On March 1, residents of the Burnt Hills-Ballston Lake Central School District will go to the polls to vote on two special propositions.
The first would authorize the purchase of approximately 4.6 acres of land adjacent to Stevens Elementary School and district bus garage for no more than $98,000. The second would approve using $4.9 million in state funds for upgrades on school buildings.
The money would be used to pay for 12 renovation projects, including re-roofing specific high-priority areas of all five schools, replacing the inefficient 56-year-old steam heating system at Pashley Elementary with a high efficiency hot-water system, replacing original, corroded galvanized piping at Stevens Elementary, upgrading the Stevens electrical capacity, and replacing the high school pool filters.
The district is looking to respond quickly to access its share of a new short-term form of building aid the state Legislature included in this year's state budget. Called Expanding Children's Education and Learning (EXCEL), this temporary form of aid can be used by school districts to pay for what is usually the local taxpayers' portion of construction or renovation costs.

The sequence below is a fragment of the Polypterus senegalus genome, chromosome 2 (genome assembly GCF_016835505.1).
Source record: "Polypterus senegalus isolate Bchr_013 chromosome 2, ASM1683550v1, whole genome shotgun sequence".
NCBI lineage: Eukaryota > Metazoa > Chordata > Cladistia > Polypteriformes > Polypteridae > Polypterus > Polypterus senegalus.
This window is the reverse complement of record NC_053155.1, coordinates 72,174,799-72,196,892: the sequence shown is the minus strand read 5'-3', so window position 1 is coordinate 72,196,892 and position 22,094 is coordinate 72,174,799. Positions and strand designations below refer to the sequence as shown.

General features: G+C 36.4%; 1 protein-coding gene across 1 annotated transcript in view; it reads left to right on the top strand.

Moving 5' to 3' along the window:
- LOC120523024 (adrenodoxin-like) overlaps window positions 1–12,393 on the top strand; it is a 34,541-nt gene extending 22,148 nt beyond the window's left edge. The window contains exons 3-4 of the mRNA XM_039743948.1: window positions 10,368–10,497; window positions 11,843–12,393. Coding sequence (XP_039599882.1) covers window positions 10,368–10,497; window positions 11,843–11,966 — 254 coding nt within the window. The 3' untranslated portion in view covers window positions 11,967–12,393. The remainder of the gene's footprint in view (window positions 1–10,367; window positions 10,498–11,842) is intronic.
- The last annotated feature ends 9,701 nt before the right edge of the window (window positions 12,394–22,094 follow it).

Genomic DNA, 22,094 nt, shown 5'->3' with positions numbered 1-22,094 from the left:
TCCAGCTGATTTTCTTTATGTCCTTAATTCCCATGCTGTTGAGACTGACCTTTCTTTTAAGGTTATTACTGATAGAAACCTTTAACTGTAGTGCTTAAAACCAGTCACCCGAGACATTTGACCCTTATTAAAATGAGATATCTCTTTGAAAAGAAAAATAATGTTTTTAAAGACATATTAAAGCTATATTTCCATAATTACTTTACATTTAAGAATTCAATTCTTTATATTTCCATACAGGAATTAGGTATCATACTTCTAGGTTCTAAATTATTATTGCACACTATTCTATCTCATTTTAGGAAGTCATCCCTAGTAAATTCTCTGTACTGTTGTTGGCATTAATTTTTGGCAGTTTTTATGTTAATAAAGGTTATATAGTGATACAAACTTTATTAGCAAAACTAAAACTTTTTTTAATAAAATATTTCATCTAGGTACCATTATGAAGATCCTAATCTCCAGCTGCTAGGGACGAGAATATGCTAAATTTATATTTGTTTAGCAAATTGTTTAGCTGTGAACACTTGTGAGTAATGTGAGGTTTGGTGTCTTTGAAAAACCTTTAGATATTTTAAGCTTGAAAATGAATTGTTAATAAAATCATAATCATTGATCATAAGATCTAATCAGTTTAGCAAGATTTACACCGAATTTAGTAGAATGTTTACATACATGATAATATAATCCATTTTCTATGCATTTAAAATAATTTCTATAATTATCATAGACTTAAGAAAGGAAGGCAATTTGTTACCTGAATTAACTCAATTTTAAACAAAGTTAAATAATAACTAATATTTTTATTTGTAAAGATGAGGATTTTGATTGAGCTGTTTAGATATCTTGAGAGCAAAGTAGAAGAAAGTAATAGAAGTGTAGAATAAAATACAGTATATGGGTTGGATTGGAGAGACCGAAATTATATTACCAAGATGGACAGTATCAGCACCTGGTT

The district is eligible for $1.1 million in state EXCEL building aid, which the state would match with an additional $3.8 million in regular building aid, resulting in the total package of $4.9 million of renovations to the five district schools.
If the voters approve our borrowing the $4.9 million, under the state EXCEL rules, we can finance the entire package of renovations, both principal and interest, with no additional cost to local taxpayers, said Assistant Superintendent Jacqueline St. Onge.
According to St. Onge, the renovations chosen for the referendum are those that meet state EXCEL restrictions and would save the district the most money by conserving energy and avoiding repair bills on aging systems.
"The Pashley boilers are so old we can't get parts for them anymore, and we spent more than $10,000 in 2005-06 just on repairs to keep that school heated," said St. Onge. "It's painful to pay that much money to keep antiquated boilers running, but replacing the heating system will cost nearly $2 million. This is why the school board hopes to use state EXCEL funds for this."